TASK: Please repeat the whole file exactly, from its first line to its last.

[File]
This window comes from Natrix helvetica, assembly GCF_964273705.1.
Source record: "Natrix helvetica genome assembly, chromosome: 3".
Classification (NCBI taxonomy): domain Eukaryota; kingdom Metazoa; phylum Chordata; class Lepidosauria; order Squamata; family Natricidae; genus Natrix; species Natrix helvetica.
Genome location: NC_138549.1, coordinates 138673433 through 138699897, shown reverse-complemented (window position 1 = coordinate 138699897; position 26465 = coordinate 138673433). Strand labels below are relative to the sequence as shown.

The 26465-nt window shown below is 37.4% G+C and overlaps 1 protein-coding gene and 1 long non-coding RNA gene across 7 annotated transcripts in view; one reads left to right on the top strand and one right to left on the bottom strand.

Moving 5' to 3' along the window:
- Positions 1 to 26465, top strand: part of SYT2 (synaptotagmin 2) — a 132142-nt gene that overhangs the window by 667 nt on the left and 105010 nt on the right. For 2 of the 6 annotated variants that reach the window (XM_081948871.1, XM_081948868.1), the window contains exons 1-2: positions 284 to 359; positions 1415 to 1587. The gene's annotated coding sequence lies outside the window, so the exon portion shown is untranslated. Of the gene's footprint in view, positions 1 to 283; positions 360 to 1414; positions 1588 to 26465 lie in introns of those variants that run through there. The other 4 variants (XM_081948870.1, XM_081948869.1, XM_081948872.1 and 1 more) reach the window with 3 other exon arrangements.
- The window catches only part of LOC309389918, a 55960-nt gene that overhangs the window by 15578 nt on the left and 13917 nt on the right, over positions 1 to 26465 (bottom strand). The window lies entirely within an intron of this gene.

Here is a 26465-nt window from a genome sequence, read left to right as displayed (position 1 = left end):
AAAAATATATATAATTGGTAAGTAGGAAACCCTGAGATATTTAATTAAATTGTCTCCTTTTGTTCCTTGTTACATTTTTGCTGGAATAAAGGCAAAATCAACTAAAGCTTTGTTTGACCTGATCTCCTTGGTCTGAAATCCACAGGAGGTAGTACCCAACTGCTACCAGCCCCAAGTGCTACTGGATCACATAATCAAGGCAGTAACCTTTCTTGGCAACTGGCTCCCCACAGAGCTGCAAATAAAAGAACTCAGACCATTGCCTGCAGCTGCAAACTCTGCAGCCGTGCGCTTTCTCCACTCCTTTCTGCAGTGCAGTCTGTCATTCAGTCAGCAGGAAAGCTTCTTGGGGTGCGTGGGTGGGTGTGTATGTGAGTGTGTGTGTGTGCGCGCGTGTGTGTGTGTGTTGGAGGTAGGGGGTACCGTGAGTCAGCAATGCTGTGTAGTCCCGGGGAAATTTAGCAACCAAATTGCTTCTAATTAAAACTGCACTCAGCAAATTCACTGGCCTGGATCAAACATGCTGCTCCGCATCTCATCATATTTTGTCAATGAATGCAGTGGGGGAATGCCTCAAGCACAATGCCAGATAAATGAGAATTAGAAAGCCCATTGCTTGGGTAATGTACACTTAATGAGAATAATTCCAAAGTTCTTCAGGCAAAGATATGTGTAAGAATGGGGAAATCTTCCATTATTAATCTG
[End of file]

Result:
This window comes from Natrix helvetica, assembly GCF_964273705.1.
Source record: "Natrix helvetica genome assembly, chromosome: 3".
Classification (NCBI taxonomy): domain Eukaryota; kingdom Metazoa; phylum Chordata; class Lepidosauria; order Squamata; family Natricidae; genus Natrix; species Natrix helvetica.
Genome location: NC_138549.1, coordinates 138673433 through 138699897, shown reverse-complemented (window position 1 = coordinate 138699897; position 26465 = coordinate 138673433). Strand labels below are relative to the sequence as shown.

The 26465-nt window shown below is 37.4% G+C and overlaps 1 protein-coding gene and 1 long non-coding RNA gene across 7 annotated transcripts in view; one reads left to right on the top strand and one right to left on the bottom strand.

Moving 5' to 3' along the window:
- Positions 1 to 26465, top strand: part of SYT2 (synaptotagmin 2) — a 132142-nt gene that overhangs the window by 667 nt on the left and 105010 nt on the right. For 2 of the 6 annotated variants that reach the window (XM_081948871.1, XM_081948868.1), the window contains exons 1-2: positions 284 to 359; positions 1415 to 1587. The gene's annotated coding sequence lies outside the window, so the exon portion shown is untranslated. Of the gene's footprint in view, positions 1 to 283; positions 360 to 1414; positions 1588 to 26465 lie in introns of those variants that run through there. The other 4 variants (XM_081948870.1, XM_081948869.1, XM_081948872.1 and 1 more) reach the window with 3 other exon arrangements.
- The window catches only part of LOC309389918, a 55960-nt gene that overhangs the window by 15578 nt on the left and 13917 nt on the right, over positions 1 to 26465 (bottom strand). The window lies entirely within an intron of this gene.

Here is a 26465-nt window from a genome sequence, read left to right as displayed (position 1 = left end):
AAAAATATATATAATTGGTAAGTAGGAAACCCTGAGATATTTAATTAAATTGTCTCCTTTTGTTCCTTGTTACATTTTTGCTGGAATAAAGGCAAAATCAACTAAAGCTTTGTTTGACCTGATCTCCTTGGTCTGAAATCCACAGGAGGTAGTACCCAACTGCTACCAGCCCCAAGTGCTACTGGATCACATAATCAAGGCAGTAACCTTTCTTGGCAACTGGCTCCCCACAGAGCTGCAAATAAAAGAACTCAGACCATTGCCTGCAGCTGCAAACTCTGCAGCCGTGCGCTTTCTCCACTCCTTTCTGCAGTGCAGTCTGTCATTCAGTCAGCAGGAAAGCTTCTTGGGGTGCGTGGGTGGGTGTGTATGTGAGTGTGTGTGTGTGCGCGCGTGTGTGTGTGTGTTGGAGGTAGGGGGTACCGTGAGTCAGCAATGCTGTGTAGTCCCGGGGAAATTTAGCAACCAAATTGCTTCTAATTAAAACTGCACTCAGCAAATTCACTGGCCTGGATCAAACATGCTGCTCCGCATCTCATCATATTTTGTCAATGAATGCAGTGGGGGAATGCCTCAAGCACAATGCCAGATAAATGAGAATTAGAAAGCCCATTGCTTGGGTAATGTACACTTAATGAGAATAATTCCAAAGTTCTTCAGGCAAAGATATGTGTAAGAATGGGGAAATCTTCCATTATTAATCTG